Referencing is a standardised method of acknowledging the sources of information you have consulted. Anything - words, figures, theories, ideas, facts - originating from another source and used in your assignment must be referenced (i.e. acknowledged).
Referencing is done for the following reasons:
Let's look at an example:
You are writing an assignment about "Compiling a CV" and you consulted a book of J P Rendell, called "Getting that job: a guide to writing your own CV". In this book you have found a quotation that you want to include in your assignment. You do that as follows:
"Writing a CV is similar to writing a sales letter - you are, in fact, selling yourself - your skills and aptitudes." (Rendell, 1986:36). The following is an example of the bibliographic entry when using the Harvard Referencing Style:
Rendell, J.P. 1986. Getting that job: a guide to writing your own CV. 2nd ed. London: Clive Bingley
Different organisations have developed different referencing styles. The style you have to use is prescribed by your academic department or faculty. A specific style is usually also prescribed by the publisher or the journal for which you are writing, if you intend publishing. Style manuals are published and updated by the originating organisations. They are available in printed format but also online on the Internet. Two examples of referencing styles are:
|Style Name||Developed by|
|Harvard Style||Harvard University|
|Vancouver Style||International Committee of Medical Journal Editors (ICMJE) and National Library of Medicine|
The most-used style at Cape Peninsula University of Technology is the Harvard Referencing Style, but the medical field uses the Vancouver Referencing Style. Check with your lecturer which style you should use. Styles are never mixed - once you have decided on a style you follow that style only and you follow it to the letter. In other words you should follow it exactly.
In-text referencing should appear in the main body of the text to indicate the source of your information.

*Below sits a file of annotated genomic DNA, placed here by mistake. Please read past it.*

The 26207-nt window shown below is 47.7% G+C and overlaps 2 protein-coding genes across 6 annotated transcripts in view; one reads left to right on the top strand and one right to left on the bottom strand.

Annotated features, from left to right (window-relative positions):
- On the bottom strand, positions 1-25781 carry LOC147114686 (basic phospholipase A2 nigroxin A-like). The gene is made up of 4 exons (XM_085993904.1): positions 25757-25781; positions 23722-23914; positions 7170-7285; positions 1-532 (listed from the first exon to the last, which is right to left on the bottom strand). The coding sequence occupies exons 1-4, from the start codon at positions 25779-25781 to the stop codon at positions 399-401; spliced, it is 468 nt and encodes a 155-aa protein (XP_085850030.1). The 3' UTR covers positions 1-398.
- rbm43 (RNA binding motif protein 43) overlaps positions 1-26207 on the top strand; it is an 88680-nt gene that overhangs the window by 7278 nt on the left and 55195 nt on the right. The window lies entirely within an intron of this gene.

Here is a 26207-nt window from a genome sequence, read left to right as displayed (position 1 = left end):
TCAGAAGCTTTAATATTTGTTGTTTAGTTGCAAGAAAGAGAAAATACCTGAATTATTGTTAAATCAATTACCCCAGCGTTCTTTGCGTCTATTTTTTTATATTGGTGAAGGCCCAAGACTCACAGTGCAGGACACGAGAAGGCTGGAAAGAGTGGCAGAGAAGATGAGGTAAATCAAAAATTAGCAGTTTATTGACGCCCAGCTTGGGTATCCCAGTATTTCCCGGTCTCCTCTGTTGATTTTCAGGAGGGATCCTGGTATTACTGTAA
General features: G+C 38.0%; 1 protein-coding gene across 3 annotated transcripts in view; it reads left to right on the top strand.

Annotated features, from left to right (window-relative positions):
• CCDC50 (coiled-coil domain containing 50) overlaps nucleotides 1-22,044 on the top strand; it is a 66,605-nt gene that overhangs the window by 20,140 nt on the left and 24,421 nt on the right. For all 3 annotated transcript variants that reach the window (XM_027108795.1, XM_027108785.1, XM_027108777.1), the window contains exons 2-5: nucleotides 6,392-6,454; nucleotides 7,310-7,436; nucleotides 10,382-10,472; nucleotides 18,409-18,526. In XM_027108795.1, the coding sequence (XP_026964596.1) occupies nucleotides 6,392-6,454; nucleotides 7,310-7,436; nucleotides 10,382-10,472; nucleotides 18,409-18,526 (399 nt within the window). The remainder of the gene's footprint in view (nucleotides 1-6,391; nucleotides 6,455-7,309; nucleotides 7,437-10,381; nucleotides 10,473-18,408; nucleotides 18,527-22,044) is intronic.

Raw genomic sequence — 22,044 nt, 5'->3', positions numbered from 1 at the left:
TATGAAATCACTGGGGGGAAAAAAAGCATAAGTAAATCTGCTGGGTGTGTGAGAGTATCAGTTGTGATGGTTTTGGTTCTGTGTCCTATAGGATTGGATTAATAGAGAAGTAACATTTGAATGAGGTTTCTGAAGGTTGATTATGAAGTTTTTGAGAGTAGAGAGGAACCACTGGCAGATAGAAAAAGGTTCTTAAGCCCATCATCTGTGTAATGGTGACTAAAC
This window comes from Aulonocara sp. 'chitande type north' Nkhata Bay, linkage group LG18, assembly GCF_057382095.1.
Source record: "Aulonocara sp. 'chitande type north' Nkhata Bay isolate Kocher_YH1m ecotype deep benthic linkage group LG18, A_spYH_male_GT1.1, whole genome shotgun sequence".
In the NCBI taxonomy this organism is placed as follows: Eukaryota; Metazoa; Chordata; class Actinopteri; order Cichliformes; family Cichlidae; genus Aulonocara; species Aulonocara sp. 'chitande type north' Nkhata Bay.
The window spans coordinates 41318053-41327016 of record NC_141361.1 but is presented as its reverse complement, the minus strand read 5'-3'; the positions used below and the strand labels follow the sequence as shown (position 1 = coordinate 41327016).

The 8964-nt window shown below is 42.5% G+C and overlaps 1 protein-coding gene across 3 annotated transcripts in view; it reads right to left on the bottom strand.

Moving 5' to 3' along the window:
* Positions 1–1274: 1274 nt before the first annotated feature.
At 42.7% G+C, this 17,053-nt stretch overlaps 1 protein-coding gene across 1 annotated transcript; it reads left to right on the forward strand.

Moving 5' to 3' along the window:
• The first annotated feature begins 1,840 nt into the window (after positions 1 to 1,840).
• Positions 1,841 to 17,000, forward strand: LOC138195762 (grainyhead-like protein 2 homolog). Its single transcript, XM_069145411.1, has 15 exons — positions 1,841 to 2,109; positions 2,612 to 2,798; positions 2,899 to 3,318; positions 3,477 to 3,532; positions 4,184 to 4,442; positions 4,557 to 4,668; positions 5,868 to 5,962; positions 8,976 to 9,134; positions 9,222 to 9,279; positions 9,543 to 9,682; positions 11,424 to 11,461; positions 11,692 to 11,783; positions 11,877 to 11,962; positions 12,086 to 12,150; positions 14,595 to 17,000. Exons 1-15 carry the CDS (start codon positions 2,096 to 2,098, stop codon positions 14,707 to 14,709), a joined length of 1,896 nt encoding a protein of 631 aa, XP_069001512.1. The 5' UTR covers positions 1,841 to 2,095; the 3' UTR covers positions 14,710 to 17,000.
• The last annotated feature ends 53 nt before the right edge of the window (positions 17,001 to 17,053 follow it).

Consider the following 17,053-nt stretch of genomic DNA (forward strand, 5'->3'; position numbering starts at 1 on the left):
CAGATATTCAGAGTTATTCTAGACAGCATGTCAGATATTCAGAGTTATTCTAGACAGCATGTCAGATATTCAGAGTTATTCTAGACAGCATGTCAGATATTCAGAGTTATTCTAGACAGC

" Most simply, plagiarism is intellectual theft. Any use of another author’s research, ideas, or language without proper attribution may be considered plagiarism."
It is unethical and illegal to submit someone else's work as your own - it is the same as stealing.
Plagiarism can take various forms. It can be blatant theft or accidental "borrowing". See the following examples:
This policy is applicable to the academic conduct of undergraduate and postgraduate students, as well as to the professional duties of all staff, especially researchers.
Its objective is to promote scholarly academic conduct in line with the values of CPUT, through conscientising and empowering students, staff and researchers to use and cite sources; combine information appropriately with their own authentic and original work.
The Penn State University lists the following reasons why plagiarism is wrong:
1. The plagiarist denies him/herself an opportunity to acquire skills for future use.
2. If caught, the plagiarist casts his/her previous record of performance to doubt.
3. The plagiarist commits fraud on those who are evaluating his/her work.
4. The plagiarist deprives others of due credit
5. Plagiarism smacks of disrespect for your classmates in that they work hard for the marks they get.
1. Plagiarism devalues the University in that your employers will blame the institution when you do not have the required skills in future.
2. If caught, you may face disciplinary action.
3. You may fail an assignment, course or even your academic programme.
4. Students may lose their bursaries
5. Repeat offenders may be dismissed and blacklisted by the University and other institutions.